American Board of Professional Psychology (ABPP)
The American Board of Professional Psychology (ABPP) has over 3100 currently active board-certified specialists in membership. As a national-in-scope credentialing organization in professional psychology, its membership is comprised doctoral-level psychologists who provide professional services and consultation and are licensed to practice psychology in the jurisdiction in which they practice. Completion of a doctoral degree, completion of a qualified internship, relevant postdoctoral experience, and relevant jurisdictional licensure as a psychologist are the minimum prerequisites for approval to take an ABPP board certification exam. However, through its Early Entry Option, ABPP permits psychology graduate students, interns, and residents to begin the application process at a reduced fee, submitting credentials as they are completed until full eligibility criteria are met for the selected specialty area.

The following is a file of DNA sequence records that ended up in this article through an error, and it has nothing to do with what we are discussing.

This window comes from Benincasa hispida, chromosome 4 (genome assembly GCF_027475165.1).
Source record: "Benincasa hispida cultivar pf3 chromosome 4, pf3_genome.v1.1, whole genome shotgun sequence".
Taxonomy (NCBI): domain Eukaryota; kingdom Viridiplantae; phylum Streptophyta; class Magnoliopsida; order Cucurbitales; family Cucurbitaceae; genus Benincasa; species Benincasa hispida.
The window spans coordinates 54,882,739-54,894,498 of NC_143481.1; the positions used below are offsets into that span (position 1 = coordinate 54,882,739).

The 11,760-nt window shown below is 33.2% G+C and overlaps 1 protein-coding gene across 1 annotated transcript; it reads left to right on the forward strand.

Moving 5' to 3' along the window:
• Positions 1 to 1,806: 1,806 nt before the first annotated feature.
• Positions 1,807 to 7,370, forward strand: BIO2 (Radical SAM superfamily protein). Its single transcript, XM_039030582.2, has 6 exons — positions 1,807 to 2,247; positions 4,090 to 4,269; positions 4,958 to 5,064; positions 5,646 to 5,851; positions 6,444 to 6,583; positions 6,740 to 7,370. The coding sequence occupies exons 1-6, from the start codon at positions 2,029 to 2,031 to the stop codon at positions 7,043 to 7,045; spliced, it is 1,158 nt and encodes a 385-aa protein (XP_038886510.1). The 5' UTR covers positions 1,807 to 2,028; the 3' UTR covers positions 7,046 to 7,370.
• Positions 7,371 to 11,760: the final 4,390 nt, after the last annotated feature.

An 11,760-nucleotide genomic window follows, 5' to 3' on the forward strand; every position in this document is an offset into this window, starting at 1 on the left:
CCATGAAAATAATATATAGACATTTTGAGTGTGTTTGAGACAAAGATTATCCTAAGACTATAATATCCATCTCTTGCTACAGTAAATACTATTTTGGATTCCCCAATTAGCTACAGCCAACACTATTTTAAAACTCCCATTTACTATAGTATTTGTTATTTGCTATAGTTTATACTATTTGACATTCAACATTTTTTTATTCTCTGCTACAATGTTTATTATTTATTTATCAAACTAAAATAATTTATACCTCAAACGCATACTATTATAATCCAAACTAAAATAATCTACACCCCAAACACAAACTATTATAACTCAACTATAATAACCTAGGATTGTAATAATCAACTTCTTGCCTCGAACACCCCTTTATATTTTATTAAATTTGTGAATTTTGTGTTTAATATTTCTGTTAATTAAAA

Major Areas or Mission Statement
The American Board of Professional...
References and Readings
- American Board of Professional Psychology. (2008). Retrieved June 25, 2008, from http://www.abpp.org
- American Council for Graduate Medical Education and American Board of Medical Specialties. (2000). Toolbox of assessment methods. Chicago: American Council for Graduate Medical Education and American Board of Medical Specialties.Google Scholar
- Finch, A. J., Simon, N. P., & Nezu, C. M. (2006). The future of clinical psychology: Board certification. Clinical Psychology: Science and Practice, 13, 254–257.Google Scholar
- Nezu, C. M., Finch, A. J., & Simon, N. P. (Eds.). (2009). Becoming board certified by the American board of professional psychology (ABPP). New York: Oxford University Press.Google Scholar